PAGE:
What's for Supper - pretty little Tiramisu

Tiramisu is so quintessentially Italian it has become a cliché. That's a shame, as this fairly simple dessert can be blissfully delicious if made properly. The name means "cheer me up" or "pick me up" in Italian. Made without too much fat, and in small portions, that is exactly what a good Tiramisu offers - not least on account of its content of strong coffee.

Some recipes include double cream, which is not authentic and makes for a cloying result. I use Savoyard biscuits, cold coffee, Kahlua liqueur, egg, sugar and Mascarpone. Plus a little grated chocolate, or cocoa powder, to dust on top. I quite like to top with a very inauthentic juicy raspberry, to add a bit of acidity to an otherwise sweet dessert. I have been known to add a few raspberries between the biscuit and cream layer too, but I am aware that this is totally off piste.

First, make a really strong, espresso type coffee and pour it into a shallow bowl or into a small shallow tin to cool down. If you are using proper small espresso shots, use two for this quantity. And the same volume in booze, I reckon.

I tend to start with how many eggs I want to use. For this recipe, which made 10 small desserts, I used 3 eggs which I started by separating. I added 3 tablespoons of caster sugar to the egg whites and used my hand held electric beaters until the whites were firm enough to be turned upside down without leaving the bowl. Next, I used the same whisk attachments to beat the egg yolks with 125g caster sugar until thick and pale. So that's about 3 minutes and only one pair of whisk attachments to wash up! I then add about 180g Mascarpone as lightly as I can, to the yolks, before carefully folding the egg whites into the creamy yolks, taking care not to over work it. The texture is essential - it should be ultra light. If you stir rather than fold the two egg mixtures together you get a heavy dessert.

Next, I add coffee liqueur to the cold coffee.

I can be a little OCD in the kitchen and I love lining things up. When I eat shell-on prawns, which I love if the prawns are proper cold water, Arctic beasties with a good elastic texture and a proper salty  flavour (few things are worse than "pappy" freeze-dried prawns - they should not be eaten), I peel the juicy prawns one or two at a time and greedily dip them in mayo, and then I start to line up the heads around the rim of my plate. It's part of the pleasure for me. Looking at the rows of little black prawn eyes and heads - and shells - afterwards gives me as much pleasure as eating them. I know, I should get out more.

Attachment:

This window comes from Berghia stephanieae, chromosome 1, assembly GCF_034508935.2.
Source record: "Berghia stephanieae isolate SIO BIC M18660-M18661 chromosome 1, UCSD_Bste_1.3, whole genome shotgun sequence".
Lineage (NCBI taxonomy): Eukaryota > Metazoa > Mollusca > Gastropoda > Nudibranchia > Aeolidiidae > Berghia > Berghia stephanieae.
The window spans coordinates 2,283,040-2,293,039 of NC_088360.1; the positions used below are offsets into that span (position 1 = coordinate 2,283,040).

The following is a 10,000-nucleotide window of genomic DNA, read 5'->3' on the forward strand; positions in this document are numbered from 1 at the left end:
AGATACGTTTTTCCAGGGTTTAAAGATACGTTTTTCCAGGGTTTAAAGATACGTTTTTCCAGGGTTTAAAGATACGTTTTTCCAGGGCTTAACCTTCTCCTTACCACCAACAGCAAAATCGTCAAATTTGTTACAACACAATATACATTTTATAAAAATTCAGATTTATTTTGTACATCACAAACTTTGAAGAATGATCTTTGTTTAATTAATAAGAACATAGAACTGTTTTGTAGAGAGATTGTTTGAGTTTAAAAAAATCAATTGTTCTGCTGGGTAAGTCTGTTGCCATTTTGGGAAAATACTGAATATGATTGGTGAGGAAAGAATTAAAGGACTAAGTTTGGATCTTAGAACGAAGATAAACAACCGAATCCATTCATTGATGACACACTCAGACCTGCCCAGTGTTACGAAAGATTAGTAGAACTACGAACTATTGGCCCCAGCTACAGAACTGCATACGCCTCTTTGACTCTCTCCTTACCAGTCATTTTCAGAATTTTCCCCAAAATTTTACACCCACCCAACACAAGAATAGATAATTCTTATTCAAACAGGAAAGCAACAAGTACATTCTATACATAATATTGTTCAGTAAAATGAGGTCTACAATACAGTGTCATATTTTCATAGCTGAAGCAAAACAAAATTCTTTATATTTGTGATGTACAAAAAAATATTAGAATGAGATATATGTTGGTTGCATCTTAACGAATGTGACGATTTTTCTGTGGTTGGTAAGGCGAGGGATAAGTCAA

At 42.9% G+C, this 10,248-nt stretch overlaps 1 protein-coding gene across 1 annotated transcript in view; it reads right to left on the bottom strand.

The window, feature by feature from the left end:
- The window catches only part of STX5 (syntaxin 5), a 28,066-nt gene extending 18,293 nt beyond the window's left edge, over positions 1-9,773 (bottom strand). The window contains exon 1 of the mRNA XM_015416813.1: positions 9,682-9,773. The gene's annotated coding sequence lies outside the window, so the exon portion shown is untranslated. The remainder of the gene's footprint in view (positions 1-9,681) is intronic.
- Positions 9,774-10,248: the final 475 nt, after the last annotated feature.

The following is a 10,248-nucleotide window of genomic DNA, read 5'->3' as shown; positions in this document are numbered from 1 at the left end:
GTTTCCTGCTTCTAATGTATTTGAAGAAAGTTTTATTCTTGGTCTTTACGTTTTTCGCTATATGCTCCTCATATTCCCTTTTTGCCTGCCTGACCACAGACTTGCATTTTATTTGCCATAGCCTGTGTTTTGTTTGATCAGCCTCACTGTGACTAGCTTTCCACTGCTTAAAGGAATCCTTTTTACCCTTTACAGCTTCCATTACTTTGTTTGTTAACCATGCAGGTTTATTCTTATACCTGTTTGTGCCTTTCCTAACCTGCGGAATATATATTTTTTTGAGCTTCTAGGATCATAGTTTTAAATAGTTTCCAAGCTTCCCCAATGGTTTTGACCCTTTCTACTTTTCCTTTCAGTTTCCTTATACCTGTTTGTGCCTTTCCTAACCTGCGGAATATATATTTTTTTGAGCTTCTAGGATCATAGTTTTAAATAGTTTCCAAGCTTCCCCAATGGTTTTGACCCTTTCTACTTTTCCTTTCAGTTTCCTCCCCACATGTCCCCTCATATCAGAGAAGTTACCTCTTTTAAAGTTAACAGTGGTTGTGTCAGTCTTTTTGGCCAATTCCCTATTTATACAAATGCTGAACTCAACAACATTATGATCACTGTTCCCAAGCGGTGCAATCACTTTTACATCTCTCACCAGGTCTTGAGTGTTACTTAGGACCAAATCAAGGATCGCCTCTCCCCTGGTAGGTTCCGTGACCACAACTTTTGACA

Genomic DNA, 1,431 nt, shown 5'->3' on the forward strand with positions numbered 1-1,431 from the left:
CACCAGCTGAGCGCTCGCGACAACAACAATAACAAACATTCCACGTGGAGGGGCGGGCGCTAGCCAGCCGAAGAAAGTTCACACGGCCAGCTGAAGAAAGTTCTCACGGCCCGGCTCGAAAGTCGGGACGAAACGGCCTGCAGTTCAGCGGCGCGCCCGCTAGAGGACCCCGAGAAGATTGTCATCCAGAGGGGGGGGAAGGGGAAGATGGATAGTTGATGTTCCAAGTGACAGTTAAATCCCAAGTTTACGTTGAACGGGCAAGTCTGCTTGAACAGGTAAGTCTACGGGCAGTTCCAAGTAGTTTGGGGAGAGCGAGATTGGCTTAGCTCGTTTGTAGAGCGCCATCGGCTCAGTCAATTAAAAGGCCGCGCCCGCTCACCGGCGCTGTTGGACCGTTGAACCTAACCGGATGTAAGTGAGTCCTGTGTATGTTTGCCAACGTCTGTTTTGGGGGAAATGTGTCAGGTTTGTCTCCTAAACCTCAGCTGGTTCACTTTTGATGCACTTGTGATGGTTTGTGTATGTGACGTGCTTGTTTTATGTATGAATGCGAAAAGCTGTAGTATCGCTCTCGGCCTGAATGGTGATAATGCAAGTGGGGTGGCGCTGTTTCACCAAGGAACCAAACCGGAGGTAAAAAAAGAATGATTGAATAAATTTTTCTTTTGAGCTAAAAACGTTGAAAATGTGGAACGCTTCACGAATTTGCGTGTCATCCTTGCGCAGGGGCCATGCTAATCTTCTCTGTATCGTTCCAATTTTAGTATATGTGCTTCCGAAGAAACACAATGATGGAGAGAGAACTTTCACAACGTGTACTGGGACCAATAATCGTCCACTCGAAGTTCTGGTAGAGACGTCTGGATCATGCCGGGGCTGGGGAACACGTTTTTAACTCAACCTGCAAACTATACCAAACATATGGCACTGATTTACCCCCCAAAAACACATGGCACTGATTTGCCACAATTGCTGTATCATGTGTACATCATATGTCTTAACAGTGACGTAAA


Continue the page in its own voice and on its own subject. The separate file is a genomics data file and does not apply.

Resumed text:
Anyway, lining up my pots or little glasses before filling gives me the same kind of pleasure, as does the repetitive conveyor belt like work which ensues.

Dip a couple of biscuits rather hastily in the liqueur coffee. Break as needed to arrange in the base of your chosen vessels. Scoop in some of the eggy cream. If you choose to make one large dessert then you crate several layers, ideally in a glass bowl and in such a way that the layers show very neatly. When making mini versions, there is only room for a base layer of biscuit and a top layer of cream.

Dust on some cocoa powder, or sprinkle on some grated dark chocolate. Or place a raspberry on top.

Chill before eating.

 

 

 


What's for Supper - it's time for another roast chicken...

A chicken a day probably doesn't keep boredom away but a chicken a week is most defiantly part of my cooking routine. I simply never tire of a really good quality chicken, roasted simply with a lemon and some herbs, plenty of salt, pepper and olive oil, and with whatever accompaniments the season offers.

We are in the middle of the wonderful local asparagus season, which normally brings with it asparagus festivals, picking and special menus. It feels very sad not to have this outstanding vegetable celebrated with the pomp it deserves.

This, to me, remains one of the the most delicious meals I can think of. I just never tire of it and I enjoy it as much when I first cook it, and the chicken meat is juicy and tender, and the skin hot and crisp, as I do the following day when it is cold. That's when I enjoy it with mayo, pickled cucumber and a slice or dark rye bread.

My household is small so I like cooking smaller chicken of just above a kg in weight. I actually prefer smaller chickens to larger ones even when I cook for many. They are more aesthetically appealing to me, and I prefer to roast two small chickens instead of one large one. And they cook quicker, obviously.

I always seek out free range chicken, from smaller producers. The better life the chicken's has had,  the better it tastes on the plate.